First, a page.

Monday, June 12, 2017

Devils Tower and Small Town America, Wyoming

We couldn't have been luckier with our campsite at Devils Tower National Monument. This photo below was the view right outside our door. How perfect is that!  We had green, grassy fields all around, and with the bits of red cliff here at there it made for fantastic scenery.

Yes, it's officially Devils Tower, plural, because when the official documents making this land form a National Monument were drawn up someone left out the apostrophe. The intended name was Devil's Tower.

Geologically speaking, it's formed by an magma intrusion, with the surrounding layers of soil eroded away. A nearby range of hills was created by the same type of flow, only it was wider and eroded into the more usual hill shapes.

Mythologically speaking, the mountain has had a mystical meaning for not only Native Americans, but others who come here to experience the beauty and peace of the surrounding forest. This sculpture by Japanese artist Junkyu Muto, titled Circle of Sacred Smoke, is an example of that inspiration.

The Native Americans had several names - Bear Tree is one. The texture of the basalt columns does strongly resemble the bark of the many cottonwoods that grow around it, so that may have been the inspiration.  There are many versions of a story that involves a bear chasing seven little Indian girls up the rock/tree. They went so high they became stars - the constellation Pleiades. The constellation is centered over the tower in the winter.

Whichever way you look at it, Devils Tower is an impressive formation, and it is beautiful here. Cottonwood and pine trees mix in the forest, and the meadows are full of rich grass and wildflowers. . . and a lot of very happy cows!

We enjoyed casual walks around the park and up to the base of the tower, and on our last day we ventured out on a side trip up to Hulette, a little town of about 400 just north of the park. We were pleasantly surprised to discover they were about to hold their Hulette Rodeo parade, so we spent a little time driving around the town and checking out the classic cars at the car show and waited for the parade to begin. People have come for miles around to show their cars, sell hand made items at the stalls set up along Main Street, and to participate in the parade.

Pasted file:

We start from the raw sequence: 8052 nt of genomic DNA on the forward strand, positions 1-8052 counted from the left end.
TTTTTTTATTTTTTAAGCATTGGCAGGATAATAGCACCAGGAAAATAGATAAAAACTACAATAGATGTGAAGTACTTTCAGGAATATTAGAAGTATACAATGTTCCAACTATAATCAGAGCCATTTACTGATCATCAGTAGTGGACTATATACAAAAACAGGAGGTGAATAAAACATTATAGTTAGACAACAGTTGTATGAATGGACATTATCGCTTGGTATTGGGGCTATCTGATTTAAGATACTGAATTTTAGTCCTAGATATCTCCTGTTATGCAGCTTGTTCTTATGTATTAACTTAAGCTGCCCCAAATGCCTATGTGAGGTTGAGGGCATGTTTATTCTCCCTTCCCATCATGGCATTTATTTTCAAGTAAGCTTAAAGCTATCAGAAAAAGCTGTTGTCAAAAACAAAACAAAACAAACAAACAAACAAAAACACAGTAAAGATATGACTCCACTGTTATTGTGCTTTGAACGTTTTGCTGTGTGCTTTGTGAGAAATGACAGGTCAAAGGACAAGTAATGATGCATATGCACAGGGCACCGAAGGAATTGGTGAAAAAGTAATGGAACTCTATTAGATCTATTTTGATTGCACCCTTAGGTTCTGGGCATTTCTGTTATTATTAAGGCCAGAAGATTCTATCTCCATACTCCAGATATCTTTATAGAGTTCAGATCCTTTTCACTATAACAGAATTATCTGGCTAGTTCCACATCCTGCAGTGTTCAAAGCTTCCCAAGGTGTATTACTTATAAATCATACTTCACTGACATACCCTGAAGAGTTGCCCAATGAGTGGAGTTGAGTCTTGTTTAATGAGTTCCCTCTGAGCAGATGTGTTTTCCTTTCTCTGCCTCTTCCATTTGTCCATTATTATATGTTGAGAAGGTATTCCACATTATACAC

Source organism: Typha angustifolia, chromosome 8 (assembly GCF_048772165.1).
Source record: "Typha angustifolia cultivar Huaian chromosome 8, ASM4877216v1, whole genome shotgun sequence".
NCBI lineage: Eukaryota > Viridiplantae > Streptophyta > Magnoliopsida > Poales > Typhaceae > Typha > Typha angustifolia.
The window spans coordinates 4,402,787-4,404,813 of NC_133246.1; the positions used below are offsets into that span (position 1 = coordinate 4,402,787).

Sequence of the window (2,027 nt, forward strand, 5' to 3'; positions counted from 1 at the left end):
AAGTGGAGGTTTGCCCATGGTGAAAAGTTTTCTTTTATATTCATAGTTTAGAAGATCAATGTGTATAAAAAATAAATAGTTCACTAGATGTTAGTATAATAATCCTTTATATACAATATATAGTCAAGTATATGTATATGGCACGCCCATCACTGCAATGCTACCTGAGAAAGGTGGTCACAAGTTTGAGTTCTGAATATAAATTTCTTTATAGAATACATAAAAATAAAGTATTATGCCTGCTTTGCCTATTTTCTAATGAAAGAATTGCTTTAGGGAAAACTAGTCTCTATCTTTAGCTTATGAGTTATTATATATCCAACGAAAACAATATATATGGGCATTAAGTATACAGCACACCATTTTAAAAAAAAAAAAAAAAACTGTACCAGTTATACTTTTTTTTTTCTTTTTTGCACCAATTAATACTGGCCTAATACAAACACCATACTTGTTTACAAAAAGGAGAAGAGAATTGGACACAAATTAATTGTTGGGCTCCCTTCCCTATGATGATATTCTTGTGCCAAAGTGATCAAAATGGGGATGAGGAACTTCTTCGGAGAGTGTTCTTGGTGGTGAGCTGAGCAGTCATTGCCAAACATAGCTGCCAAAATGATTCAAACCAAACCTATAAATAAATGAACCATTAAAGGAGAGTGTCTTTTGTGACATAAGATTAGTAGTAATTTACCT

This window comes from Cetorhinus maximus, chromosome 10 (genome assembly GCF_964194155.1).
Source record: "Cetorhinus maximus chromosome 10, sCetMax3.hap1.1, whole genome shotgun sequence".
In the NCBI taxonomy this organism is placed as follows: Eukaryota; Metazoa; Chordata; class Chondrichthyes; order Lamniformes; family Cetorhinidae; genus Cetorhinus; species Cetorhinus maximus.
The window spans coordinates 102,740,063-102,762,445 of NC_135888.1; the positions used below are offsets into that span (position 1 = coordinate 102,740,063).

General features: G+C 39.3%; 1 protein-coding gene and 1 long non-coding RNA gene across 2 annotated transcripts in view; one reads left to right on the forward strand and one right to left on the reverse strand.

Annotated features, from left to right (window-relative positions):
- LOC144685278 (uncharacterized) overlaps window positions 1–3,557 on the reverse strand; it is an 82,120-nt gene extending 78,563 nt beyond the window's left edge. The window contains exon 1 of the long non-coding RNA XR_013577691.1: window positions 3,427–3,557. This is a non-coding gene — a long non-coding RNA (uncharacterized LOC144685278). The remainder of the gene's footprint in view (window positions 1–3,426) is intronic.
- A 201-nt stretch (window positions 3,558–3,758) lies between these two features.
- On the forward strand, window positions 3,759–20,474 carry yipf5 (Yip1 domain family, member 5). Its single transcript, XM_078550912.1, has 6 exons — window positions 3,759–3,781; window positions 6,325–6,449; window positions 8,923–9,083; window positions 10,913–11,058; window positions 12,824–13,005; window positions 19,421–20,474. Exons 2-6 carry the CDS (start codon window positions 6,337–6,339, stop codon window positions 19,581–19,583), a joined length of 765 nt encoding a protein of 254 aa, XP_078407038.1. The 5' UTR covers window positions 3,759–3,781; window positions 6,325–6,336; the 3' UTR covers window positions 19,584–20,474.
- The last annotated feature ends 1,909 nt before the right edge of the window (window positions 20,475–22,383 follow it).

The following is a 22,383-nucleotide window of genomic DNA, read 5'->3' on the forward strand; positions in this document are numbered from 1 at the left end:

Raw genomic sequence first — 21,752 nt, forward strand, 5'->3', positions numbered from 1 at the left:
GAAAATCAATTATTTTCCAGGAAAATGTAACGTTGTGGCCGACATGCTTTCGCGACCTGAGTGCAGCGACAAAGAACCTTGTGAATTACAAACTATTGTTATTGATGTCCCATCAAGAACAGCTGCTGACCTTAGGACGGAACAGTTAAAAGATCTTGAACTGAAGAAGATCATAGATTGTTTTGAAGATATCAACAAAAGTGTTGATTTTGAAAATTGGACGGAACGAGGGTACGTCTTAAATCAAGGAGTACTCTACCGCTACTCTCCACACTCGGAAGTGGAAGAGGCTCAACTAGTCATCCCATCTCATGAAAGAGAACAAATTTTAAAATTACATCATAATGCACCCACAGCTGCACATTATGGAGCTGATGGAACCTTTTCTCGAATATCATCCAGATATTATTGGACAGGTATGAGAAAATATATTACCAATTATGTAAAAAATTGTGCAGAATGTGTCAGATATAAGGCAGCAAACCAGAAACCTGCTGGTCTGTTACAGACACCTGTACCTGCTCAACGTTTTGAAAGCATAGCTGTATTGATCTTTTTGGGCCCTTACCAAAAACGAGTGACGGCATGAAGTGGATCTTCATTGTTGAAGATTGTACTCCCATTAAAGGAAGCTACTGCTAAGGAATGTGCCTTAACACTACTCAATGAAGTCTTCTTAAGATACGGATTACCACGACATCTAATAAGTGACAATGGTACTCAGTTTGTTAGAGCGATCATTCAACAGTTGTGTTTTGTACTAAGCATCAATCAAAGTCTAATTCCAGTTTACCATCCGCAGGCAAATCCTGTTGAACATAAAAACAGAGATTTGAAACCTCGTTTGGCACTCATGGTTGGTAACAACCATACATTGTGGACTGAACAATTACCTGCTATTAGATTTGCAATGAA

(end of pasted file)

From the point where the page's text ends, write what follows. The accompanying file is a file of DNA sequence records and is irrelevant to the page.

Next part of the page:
The town has a lot of interesting shops, and really is worth a side trip.

The rodeo queen and her court were included of course, along with the high school band, the Lions Club, local churches, the Little League (they threw water balloons at the crowd and rode stick ponies) and of course, the full stable of fire engines.
It was small town America at it's best!

,Everyone clearly had a great time, and after the parade I know they all scooted down to the fire house for a chicken dinner, or over to the car show for a free hotdog (or both!)  The outing gave the dogs a chance to play ball and do a little off-leash exploration, as they don't have those privileges in the campground.

More photos of the park and the parade in the album.

We had beautiful weather all three days, though it was a bit on the hot side on Friday. We sat outside in the late afternoon enjoying the shade and the wind in the cottonwoods to the accompaniment of a symphony of generators and a new-age drum or two. The birds didn't have a chance I'm afraid. Generator hours are 8 to 8, so at least they had to cut them off early!

The Devils Tower campground does not accept reservations, so it's a good idea to arrive early in the day. The sites are curved pull-throughs and fairly spacious, so suitability is a matter of shade/sun exposure, how sharp the curve is, and any leveling issues. We had a perfect view of the tower from our site. There are restrooms in the campground, but no water or electric service.

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